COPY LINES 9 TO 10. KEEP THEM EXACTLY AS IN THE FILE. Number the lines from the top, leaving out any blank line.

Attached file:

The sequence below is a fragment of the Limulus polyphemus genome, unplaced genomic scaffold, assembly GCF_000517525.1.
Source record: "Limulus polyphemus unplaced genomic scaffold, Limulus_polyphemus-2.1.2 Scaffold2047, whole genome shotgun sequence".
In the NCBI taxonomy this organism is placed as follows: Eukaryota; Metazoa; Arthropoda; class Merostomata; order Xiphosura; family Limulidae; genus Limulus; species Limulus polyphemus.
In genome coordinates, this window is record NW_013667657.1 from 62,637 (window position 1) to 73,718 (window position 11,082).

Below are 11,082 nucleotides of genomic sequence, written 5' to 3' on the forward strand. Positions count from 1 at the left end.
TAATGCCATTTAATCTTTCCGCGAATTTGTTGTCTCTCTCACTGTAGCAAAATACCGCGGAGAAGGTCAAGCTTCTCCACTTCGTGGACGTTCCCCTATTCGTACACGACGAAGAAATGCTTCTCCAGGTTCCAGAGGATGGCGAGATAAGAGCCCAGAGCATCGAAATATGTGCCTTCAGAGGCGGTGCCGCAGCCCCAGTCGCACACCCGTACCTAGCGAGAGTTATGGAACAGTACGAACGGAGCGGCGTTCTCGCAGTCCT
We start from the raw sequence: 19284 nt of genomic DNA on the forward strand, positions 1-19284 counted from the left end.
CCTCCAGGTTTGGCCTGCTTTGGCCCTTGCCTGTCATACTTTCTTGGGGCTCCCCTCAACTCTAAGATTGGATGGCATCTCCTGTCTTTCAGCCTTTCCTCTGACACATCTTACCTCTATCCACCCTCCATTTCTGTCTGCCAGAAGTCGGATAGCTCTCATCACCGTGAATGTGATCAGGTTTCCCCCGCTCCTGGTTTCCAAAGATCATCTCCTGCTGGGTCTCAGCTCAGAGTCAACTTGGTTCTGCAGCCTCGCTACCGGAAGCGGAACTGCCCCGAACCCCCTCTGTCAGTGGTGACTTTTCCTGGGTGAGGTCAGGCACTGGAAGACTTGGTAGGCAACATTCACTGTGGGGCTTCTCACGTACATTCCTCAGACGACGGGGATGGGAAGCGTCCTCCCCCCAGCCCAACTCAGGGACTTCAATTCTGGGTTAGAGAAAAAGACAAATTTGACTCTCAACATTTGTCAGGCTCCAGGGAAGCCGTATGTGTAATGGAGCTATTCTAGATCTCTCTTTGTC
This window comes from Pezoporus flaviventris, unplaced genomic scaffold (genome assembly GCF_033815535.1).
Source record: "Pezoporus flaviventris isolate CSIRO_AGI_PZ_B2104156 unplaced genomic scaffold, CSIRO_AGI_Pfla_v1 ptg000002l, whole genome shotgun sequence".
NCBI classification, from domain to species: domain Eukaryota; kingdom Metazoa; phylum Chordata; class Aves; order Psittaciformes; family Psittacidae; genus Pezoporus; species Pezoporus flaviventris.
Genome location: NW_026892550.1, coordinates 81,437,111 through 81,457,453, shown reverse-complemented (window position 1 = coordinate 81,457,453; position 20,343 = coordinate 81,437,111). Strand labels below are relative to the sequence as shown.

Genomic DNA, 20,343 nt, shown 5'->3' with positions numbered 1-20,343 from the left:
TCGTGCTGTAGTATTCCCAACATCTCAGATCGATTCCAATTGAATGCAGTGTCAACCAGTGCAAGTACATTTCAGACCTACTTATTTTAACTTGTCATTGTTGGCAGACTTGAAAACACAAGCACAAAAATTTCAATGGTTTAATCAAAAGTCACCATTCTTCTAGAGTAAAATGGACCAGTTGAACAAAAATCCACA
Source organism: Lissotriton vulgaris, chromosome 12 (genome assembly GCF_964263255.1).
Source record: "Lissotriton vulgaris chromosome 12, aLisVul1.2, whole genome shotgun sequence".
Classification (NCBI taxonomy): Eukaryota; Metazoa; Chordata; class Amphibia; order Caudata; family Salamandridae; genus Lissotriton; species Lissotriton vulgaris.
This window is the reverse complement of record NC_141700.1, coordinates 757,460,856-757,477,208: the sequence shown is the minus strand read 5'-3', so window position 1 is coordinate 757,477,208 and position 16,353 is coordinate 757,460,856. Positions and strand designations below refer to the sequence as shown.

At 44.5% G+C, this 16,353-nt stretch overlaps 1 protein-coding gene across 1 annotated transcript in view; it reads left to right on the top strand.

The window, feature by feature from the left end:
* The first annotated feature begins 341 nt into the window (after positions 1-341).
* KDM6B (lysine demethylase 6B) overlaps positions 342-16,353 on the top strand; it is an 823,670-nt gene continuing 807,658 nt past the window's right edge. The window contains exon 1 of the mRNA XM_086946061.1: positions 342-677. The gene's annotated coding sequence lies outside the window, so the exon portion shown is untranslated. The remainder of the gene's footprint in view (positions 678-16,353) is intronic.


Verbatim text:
This window comes from Pezoporus flaviventris, unplaced genomic scaffold (genome assembly GCF_033815535.1).
Source record: "Pezoporus flaviventris isolate CSIRO_AGI_PZ_B2104156 unplaced genomic scaffold, CSIRO_AGI_Pfla_v1 ptg000002l, whole genome shotgun sequence".